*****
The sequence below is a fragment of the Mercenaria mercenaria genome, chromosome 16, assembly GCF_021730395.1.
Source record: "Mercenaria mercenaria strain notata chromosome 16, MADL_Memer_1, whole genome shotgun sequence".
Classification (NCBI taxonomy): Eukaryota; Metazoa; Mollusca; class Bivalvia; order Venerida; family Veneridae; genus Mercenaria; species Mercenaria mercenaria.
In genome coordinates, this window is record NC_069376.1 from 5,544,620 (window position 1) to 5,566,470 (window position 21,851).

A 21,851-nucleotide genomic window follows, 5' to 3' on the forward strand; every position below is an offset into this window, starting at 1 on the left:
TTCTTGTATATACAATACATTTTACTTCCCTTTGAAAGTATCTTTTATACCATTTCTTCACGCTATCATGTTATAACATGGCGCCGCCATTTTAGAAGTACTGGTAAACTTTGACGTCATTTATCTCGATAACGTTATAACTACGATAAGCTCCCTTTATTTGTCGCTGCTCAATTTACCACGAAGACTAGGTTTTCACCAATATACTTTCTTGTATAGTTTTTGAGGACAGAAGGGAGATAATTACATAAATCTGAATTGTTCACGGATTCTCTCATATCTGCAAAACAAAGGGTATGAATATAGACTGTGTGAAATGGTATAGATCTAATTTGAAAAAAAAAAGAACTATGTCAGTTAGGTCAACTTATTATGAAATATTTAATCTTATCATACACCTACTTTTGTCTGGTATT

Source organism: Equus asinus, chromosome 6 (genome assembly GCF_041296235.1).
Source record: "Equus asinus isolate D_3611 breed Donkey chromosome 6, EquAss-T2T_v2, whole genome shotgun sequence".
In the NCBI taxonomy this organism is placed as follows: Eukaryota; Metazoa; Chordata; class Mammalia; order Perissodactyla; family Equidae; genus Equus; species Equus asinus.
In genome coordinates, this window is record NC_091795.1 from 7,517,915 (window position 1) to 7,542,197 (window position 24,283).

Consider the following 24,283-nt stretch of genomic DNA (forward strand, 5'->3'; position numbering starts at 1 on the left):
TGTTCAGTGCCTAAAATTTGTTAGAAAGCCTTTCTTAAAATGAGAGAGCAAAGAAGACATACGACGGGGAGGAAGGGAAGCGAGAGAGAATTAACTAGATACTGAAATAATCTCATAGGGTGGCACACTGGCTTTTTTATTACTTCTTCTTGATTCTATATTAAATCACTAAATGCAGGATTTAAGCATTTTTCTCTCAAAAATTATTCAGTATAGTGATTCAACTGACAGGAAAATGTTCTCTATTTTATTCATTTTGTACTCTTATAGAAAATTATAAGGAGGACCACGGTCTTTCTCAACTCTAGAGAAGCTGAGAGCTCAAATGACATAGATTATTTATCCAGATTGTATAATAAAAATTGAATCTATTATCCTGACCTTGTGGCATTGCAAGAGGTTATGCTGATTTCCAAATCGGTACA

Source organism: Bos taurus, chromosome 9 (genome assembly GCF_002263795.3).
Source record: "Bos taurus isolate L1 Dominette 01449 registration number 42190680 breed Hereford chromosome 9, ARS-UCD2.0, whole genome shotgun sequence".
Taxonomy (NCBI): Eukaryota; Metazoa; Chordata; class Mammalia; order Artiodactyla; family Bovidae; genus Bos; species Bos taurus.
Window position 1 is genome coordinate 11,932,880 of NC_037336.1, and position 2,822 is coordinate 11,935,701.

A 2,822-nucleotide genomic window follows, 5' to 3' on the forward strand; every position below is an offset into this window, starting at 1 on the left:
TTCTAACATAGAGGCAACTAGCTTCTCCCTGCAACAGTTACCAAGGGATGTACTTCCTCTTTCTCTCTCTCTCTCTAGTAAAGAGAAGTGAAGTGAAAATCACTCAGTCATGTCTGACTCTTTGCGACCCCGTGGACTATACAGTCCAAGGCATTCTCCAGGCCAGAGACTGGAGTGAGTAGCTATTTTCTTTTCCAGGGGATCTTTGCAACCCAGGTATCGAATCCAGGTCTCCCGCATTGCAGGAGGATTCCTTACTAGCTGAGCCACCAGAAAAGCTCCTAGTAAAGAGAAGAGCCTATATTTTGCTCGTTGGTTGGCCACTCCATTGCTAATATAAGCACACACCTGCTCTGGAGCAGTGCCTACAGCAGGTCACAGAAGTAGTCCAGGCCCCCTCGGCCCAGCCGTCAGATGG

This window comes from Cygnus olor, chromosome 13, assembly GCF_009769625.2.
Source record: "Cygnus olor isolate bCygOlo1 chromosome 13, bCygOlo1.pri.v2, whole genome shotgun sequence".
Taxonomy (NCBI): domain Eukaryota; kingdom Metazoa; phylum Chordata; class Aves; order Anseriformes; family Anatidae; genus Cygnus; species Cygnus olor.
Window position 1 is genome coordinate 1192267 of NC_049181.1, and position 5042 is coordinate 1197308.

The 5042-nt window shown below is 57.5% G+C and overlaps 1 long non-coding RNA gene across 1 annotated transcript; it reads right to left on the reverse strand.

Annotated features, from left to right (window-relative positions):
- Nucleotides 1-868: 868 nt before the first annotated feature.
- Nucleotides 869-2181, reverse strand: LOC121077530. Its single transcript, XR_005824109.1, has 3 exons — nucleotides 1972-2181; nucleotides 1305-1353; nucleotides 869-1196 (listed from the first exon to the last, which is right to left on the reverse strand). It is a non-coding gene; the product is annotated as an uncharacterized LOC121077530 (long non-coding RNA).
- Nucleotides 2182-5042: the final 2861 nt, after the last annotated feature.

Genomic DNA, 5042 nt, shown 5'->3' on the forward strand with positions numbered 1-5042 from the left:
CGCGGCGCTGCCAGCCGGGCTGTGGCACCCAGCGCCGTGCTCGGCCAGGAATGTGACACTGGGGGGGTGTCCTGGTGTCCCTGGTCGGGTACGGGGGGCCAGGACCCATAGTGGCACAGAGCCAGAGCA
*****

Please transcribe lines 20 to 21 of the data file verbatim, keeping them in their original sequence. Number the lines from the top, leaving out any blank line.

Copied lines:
Source record: "Cygnus olor isolate bCygOlo1 chromosome 13, bCygOlo1.pri.v2, whole genome shotgun sequence".
Taxonomy (NCBI): domain Eukaryota; kingdom Metazoa; phylum Chordata; class Aves; order Anseriformes; family Anatidae; genus Cygnus; species Cygnus olor.